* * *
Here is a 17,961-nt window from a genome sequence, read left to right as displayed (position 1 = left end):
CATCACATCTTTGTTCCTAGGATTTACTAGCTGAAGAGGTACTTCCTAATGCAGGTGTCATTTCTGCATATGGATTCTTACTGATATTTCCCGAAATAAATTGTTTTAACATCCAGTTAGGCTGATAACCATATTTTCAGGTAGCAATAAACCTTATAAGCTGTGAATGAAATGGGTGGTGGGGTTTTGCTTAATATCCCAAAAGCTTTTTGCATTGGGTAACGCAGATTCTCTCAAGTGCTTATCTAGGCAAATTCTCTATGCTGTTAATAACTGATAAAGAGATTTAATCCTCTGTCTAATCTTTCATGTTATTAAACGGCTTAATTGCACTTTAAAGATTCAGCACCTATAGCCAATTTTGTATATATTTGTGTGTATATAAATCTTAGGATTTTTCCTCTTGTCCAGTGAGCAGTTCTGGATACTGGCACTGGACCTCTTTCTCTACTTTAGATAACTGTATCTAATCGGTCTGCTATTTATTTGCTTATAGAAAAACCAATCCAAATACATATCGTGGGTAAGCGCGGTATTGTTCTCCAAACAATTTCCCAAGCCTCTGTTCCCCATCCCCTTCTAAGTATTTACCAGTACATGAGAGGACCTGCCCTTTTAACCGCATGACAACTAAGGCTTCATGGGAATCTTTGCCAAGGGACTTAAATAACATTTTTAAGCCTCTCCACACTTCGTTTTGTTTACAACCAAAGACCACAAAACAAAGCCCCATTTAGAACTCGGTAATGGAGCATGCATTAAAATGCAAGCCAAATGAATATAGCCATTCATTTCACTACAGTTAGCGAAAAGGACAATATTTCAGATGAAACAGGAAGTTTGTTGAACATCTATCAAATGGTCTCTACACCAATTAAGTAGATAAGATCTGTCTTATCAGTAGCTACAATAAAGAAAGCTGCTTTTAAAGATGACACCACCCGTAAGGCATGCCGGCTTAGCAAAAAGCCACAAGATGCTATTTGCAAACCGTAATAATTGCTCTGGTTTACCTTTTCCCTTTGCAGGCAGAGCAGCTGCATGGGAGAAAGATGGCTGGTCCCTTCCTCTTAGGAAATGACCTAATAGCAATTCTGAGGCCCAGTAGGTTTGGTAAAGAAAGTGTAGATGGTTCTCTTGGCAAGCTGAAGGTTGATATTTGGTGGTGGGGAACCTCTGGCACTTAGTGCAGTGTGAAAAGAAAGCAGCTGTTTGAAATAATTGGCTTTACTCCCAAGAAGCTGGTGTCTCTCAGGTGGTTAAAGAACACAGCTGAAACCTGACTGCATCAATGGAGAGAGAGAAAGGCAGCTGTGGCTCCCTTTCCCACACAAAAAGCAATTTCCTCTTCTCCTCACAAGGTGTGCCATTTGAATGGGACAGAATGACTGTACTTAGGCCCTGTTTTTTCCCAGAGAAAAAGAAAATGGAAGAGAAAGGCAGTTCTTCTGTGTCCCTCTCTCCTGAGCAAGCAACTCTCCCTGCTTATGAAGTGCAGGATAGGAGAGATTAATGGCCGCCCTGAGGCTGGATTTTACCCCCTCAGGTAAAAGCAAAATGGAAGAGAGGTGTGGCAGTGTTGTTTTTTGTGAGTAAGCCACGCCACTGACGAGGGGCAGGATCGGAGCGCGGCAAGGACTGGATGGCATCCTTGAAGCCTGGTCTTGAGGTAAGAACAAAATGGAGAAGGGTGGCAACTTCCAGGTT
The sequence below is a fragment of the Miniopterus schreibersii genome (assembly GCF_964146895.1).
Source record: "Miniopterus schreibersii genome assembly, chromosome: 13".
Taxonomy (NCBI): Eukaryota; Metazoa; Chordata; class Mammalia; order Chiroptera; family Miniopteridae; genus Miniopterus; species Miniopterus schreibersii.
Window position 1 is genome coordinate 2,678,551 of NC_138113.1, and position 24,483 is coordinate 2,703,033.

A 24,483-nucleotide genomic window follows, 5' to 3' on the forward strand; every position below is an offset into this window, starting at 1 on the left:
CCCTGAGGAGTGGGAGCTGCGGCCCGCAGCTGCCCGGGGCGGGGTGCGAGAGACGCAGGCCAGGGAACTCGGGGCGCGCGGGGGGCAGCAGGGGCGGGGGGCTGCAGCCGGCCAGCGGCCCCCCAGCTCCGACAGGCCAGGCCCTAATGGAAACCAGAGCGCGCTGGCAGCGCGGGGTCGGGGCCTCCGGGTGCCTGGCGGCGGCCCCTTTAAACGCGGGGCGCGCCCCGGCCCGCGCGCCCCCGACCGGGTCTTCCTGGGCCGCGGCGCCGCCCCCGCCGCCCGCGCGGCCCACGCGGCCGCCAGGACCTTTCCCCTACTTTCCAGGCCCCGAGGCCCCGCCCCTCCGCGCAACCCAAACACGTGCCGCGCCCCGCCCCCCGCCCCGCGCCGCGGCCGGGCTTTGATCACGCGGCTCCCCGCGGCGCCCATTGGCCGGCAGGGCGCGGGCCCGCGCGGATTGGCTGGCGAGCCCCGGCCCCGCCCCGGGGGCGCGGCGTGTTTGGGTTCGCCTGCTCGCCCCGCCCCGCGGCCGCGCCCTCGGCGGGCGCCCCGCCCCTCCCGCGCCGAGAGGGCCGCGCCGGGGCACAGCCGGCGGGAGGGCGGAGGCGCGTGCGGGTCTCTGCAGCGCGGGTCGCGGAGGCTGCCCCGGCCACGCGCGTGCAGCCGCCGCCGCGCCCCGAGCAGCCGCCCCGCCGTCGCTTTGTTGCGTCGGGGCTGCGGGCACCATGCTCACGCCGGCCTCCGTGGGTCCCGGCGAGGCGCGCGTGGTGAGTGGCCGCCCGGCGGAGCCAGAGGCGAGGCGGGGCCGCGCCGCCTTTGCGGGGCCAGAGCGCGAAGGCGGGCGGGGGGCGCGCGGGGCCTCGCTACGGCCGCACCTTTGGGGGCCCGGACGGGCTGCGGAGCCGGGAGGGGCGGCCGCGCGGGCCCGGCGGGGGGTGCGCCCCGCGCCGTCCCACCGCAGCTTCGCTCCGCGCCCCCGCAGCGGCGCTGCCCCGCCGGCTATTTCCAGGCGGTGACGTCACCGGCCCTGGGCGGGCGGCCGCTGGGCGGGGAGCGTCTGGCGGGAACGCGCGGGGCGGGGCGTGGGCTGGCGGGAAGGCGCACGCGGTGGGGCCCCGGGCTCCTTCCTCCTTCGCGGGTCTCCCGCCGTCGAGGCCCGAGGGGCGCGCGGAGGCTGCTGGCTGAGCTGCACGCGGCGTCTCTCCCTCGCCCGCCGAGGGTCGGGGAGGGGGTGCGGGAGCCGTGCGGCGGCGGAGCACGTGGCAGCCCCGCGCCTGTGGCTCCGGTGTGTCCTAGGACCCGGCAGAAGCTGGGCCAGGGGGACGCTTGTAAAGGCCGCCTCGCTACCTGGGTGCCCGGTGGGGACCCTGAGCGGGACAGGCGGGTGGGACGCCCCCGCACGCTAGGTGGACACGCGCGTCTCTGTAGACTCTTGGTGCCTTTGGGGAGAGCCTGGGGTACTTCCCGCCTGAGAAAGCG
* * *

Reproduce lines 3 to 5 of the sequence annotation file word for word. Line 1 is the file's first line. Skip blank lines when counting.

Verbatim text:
The sequence below is a fragment of the Miniopterus schreibersii genome (assembly GCF_964146895.1).
Source record: "Miniopterus schreibersii genome assembly, chromosome: 13".
Taxonomy (NCBI): Eukaryota; Metazoa; Chordata; class Mammalia; order Chiroptera; family Miniopteridae; genus Miniopterus; species Miniopterus schreibersii.